Unrelated to Pishevar’s tweetstorm was a Sacramento rally held the day after the election (but planned long before) by Yes California, a secession group run by a young man from San Diego named Louis Marinelli. Marinelli, 29, wants to use California’s ballot measure process to have his fellow citizens vote for secession, much as they have voted to ban plastic bags and legalize recreational marijuana. Unlike Pishevar, whose secessionary tweets were plainly fired off in a fit of frustration, Marinelli has been long at work on this issue and will eagerly lay out his reasoning to anyone willing to listen. “America is a sinking ship, and the strongest position for California to take is one on its own lifeboat setting its own course forward,” he tells me. “A strong California holding its ground and attempting to influence the decisions of those in Washington at the helm of this sinking ship will find itself at the bottom of the ocean with them.”
Akeela Ahmed writes for Hope Not Hate:
2016 was unfortunately marked by dog whistle politics, the rise of the Far Right, and an increase in hate crimes against women and minorities. We are living in increasingly challenging times, and when I speak to everyday grassroots women, they often tell me about their fears for their safety, anxieties about what the future holds, and report a sense that the most divisive elements of society have been emboldened on the back of political campaigns which have been dogged by xenophobic rhetoric. I was keen to participate in the Women’s March, so that I could mark the beginning of 2017 with positive action, which would unify and bring people together, irrespective of their background or views.
The Women’s March is taking place in many cities all over the world, on the 21st of January 2017, the day after President-elect Trump’s inauguration, and will be a global show of strength and solidarity of diverse communities marching for equality and the protection of fundamental rights for all. As a passionate believer in listening to and promoting diverse women’s voices, I couldn’t wait to get involved with and support a global movement for everyone, organised and led by women. Women’s voices are fiercely needed now more than ever before, as during the US elections we have seen how women have been demeaned, patronised and are expected to put up with routine sexual harassment. Moreover, we are now living in a world in which for many women of colour and especially Muslim women, physical assault, verbal abuse and anti-Muslim hate attacks, are not only on the increase but have become a daily norm. Thus it is vital that women’s voices of all backgrounds, including minority groups, are meaningfully heard, and their experiences which are often intersectional in nature – that is they face multiple challenges such as racism, misogyny and ablism – are acknowledged and amplified.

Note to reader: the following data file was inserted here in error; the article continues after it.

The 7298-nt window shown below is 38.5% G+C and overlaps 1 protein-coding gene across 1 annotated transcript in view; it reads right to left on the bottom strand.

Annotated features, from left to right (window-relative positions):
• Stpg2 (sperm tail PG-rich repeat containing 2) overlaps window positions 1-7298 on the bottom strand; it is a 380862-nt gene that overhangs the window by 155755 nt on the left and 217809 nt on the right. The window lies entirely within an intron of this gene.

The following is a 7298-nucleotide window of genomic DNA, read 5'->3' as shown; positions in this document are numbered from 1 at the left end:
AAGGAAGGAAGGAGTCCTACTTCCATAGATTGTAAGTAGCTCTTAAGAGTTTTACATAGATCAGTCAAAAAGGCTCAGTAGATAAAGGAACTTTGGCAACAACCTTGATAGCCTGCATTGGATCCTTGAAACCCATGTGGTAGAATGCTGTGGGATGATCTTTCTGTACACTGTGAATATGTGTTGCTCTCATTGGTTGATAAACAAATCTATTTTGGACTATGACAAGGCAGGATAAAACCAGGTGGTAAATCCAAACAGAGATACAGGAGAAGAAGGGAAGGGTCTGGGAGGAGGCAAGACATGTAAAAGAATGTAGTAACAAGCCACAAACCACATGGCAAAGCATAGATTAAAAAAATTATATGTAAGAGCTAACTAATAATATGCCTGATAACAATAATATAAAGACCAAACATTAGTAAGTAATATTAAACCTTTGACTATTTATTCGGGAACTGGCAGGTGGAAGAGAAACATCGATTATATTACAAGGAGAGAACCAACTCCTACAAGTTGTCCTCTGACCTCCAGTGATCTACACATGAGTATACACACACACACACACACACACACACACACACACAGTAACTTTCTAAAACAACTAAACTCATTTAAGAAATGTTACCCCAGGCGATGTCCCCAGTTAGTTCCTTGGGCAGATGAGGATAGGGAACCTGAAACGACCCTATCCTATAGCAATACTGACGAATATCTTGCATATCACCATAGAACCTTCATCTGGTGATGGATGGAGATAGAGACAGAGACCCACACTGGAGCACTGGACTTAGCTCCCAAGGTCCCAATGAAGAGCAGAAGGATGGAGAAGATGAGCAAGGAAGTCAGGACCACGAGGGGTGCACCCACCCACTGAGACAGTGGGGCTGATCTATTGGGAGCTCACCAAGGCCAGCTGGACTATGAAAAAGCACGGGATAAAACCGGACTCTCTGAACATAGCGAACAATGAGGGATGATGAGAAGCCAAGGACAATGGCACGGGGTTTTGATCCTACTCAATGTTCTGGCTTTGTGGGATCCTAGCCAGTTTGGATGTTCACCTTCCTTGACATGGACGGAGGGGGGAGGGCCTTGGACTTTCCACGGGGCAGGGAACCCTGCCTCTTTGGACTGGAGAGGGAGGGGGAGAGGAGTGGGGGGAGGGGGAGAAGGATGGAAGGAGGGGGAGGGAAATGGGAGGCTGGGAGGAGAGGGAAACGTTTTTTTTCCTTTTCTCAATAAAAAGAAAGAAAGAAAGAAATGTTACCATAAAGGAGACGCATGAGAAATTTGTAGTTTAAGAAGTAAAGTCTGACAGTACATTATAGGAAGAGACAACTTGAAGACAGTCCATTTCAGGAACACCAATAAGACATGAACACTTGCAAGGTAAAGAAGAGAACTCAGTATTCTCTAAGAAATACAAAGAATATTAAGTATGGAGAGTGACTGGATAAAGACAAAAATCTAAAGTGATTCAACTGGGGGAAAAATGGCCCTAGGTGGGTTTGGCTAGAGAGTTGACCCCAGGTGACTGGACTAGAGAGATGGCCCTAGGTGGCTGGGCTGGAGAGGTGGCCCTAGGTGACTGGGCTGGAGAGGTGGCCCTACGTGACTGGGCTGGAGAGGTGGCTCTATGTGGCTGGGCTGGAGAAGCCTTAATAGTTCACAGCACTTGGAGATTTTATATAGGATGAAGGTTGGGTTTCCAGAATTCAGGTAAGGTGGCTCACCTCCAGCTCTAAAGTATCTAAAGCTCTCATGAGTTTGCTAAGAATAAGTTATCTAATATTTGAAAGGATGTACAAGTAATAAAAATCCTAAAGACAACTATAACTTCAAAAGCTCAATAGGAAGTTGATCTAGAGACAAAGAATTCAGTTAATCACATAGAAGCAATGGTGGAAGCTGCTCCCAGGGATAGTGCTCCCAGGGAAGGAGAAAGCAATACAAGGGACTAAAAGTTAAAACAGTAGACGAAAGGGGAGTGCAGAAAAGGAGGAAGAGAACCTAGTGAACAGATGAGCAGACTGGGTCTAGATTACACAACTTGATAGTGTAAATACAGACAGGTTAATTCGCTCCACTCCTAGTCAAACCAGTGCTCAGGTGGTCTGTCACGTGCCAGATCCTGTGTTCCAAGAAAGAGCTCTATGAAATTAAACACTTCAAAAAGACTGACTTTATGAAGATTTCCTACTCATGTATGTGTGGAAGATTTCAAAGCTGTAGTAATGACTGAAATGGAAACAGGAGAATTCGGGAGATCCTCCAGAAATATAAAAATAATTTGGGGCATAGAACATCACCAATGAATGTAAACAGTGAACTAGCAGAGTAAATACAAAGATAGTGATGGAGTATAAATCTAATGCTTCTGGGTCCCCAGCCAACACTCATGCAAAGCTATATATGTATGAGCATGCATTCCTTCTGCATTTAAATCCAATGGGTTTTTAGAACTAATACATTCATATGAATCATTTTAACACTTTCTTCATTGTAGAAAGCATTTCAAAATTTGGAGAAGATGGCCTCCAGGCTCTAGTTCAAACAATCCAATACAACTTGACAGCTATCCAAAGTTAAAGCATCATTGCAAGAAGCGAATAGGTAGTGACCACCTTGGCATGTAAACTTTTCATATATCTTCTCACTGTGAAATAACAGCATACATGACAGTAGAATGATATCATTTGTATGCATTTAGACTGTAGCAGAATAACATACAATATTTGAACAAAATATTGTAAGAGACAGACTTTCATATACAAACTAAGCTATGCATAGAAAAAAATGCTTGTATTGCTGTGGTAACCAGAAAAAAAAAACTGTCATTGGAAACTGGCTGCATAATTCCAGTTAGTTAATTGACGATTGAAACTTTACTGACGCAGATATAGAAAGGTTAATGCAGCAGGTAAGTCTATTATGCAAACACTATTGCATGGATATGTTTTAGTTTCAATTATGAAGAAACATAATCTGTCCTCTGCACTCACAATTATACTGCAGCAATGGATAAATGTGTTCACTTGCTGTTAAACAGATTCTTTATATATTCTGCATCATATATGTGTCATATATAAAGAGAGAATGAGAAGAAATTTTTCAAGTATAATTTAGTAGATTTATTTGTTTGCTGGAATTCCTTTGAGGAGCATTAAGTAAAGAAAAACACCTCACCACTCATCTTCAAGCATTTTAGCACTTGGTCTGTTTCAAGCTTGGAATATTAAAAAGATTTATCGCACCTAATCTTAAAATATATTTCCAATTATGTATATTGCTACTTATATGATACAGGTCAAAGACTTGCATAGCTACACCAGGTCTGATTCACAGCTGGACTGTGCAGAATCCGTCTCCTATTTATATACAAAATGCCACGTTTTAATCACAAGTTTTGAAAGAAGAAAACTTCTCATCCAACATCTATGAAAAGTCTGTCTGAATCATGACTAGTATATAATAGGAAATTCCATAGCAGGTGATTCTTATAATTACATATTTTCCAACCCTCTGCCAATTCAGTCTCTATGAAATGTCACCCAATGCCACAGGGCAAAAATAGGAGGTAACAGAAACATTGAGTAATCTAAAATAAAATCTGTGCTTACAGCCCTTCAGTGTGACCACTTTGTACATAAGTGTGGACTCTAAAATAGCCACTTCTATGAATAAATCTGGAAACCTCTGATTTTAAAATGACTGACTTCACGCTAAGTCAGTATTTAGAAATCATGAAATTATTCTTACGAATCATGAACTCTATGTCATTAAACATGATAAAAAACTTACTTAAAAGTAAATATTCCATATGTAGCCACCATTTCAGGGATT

Spencer Woodman reports for The Intercept:
On Saturday, the Women’s March on Washington will kick off what opponents of the incoming administration hope will be a new era of demonstrations against the Republican agenda. But in some states, nonviolent demonstrating may soon carry increased legal risks — including punishing fines and significant prison terms — for people who participate in protests involving civil disobedience. Over the past few weeks, Republican legislators across the country have quietly introduced a number of proposals to criminalize and discourage peaceful protest.
The proposals, which strengthen or supplement existing laws addressing the blocking or obstructing of traffic, come in response to a string of high-profile highway closures and other actions led by Black Lives Matter activists and opponents of the Dakota Access Pipeline. Republicans reasonably expect an invigorated protest movement during the Trump years.
In North Dakota, for instance, Republicans introduced a bill last week that would allow motorists to run over and kill any protester obstructing a highway as long as a driver does so accidentally. In Minnesota, a bill introduced by Republicans last week seeks to dramatically stiffen fines for freeway protests and would allow prosecutors to seek a full year of jail time for protesters blocking a highway. Republicans in Washington state have proposed a plan to reclassify as a felony civil disobedience protests that are deemed “economic terrorism.” Republicans in Michigan introduced and then last month shelved an anti-picketing law that would increase penalties against protestors and would make it easier for businesses to sue individual protestors for their actions. And in Iowa a Republican lawmaker has pledged to introduce legislation to crack down on highway protests.
Joanna Walters reports for The Guardian:
It began as a spontaneous feminist rallying cry via social media. It has morphed into what is expected to be one of the largest demonstrations in American history – a boisterous march about a smorgasbord of progressive issues, and an extraordinary display of dissent on a president’s first day in office peppered with knit pink hats.
Before the bunting and barriers are even cleared away from Friday’s inauguration of Donald Trump, hundreds of thousands are likely to attend the Women’s March on Washington the following day, 21 January.
“A march of this magnitude, across this diversity of issues has never happened before,” said Kaylin Whittingham, president of the association of black women attorneys. “We all have to stand together as a force no one can ignore.”
The Women’s March now has almost 200 progressive groups, large and small, signing on as supporting partners. The issues they represent are as varied as the environment, legal abortion, prisoners’ rights, voting rights, a free press, affordable healthcare, gun safety, racial and gender equality and a higher minimum wage. Men are invited.